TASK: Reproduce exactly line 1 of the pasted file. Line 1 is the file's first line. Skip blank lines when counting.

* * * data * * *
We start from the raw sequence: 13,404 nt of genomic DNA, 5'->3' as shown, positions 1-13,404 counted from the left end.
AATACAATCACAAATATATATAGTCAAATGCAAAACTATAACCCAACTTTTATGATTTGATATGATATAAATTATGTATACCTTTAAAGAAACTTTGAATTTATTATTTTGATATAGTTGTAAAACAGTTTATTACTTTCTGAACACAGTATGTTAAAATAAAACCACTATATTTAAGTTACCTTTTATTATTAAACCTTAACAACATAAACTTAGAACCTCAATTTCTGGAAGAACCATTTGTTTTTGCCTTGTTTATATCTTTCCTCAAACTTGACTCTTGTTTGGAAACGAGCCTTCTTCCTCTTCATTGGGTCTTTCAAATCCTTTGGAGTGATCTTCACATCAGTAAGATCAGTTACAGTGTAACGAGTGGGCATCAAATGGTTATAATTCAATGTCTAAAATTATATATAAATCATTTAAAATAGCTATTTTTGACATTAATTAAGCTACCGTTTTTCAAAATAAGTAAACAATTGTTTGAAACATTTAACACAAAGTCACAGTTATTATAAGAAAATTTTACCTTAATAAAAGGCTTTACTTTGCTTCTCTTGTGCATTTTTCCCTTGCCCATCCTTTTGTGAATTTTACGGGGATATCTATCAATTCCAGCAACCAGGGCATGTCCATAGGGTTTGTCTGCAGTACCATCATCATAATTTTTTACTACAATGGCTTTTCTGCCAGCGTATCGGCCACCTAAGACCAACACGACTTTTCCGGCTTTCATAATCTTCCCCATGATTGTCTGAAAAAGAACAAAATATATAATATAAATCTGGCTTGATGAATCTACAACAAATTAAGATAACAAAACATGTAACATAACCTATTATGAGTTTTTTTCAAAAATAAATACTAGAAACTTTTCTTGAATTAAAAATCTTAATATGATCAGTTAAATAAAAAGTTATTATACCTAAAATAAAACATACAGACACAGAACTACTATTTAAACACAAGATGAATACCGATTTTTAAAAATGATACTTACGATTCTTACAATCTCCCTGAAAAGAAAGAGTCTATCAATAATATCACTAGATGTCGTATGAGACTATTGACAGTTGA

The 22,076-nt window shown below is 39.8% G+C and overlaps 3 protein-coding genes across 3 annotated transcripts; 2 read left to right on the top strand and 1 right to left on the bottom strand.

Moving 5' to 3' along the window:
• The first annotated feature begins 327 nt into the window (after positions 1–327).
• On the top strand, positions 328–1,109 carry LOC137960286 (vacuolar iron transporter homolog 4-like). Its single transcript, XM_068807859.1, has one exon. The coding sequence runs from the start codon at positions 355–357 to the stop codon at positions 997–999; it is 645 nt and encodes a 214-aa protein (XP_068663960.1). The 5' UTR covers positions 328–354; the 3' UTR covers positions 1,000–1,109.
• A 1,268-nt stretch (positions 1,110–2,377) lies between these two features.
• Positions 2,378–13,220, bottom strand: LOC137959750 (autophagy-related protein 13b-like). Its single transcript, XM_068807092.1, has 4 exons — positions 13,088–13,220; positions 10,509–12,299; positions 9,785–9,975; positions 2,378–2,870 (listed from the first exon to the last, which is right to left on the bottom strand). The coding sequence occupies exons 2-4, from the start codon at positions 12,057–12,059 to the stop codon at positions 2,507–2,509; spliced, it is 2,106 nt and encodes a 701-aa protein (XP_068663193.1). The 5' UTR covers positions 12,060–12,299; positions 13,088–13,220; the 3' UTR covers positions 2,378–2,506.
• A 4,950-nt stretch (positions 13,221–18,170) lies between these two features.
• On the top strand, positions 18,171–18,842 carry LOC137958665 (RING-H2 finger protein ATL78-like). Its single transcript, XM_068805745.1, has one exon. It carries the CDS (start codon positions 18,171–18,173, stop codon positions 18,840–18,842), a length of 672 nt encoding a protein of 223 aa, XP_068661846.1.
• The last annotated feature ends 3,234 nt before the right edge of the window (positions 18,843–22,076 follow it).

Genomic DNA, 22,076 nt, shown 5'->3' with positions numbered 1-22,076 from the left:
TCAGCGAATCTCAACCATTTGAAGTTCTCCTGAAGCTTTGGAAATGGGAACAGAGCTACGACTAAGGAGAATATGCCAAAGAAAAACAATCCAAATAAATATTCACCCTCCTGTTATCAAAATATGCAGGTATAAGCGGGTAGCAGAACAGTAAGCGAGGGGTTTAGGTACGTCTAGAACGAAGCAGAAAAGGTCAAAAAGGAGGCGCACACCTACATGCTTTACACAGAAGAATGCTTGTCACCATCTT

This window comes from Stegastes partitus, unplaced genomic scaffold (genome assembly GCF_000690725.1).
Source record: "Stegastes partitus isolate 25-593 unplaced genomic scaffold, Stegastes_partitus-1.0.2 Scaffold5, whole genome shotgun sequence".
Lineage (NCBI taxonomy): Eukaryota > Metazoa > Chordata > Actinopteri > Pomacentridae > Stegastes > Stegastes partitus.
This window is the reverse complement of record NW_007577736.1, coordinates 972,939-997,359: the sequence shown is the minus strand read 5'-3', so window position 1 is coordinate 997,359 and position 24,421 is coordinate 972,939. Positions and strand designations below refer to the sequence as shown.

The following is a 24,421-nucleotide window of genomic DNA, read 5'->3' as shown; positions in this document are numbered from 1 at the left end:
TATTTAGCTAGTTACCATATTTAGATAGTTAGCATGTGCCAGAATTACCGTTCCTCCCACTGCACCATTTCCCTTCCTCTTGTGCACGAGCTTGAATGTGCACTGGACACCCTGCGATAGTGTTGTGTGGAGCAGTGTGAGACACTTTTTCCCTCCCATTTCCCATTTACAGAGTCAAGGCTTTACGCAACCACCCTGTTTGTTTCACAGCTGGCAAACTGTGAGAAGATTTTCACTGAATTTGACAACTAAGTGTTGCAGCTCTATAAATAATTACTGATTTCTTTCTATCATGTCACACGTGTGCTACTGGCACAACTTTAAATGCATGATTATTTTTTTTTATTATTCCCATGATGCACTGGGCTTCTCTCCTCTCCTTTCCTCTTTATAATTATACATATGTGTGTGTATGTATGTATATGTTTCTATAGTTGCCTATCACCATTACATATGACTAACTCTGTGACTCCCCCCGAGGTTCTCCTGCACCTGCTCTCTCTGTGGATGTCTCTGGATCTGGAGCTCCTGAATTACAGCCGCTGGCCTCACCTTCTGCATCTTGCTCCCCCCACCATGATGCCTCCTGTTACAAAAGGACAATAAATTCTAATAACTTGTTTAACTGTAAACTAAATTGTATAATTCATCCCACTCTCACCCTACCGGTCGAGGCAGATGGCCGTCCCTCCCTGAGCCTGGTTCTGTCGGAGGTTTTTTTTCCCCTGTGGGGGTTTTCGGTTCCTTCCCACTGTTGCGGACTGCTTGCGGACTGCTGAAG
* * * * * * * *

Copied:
We start from the raw sequence: 13,404 nt of genomic DNA, 5'->3' as shown, positions 1-13,404 counted from the left end.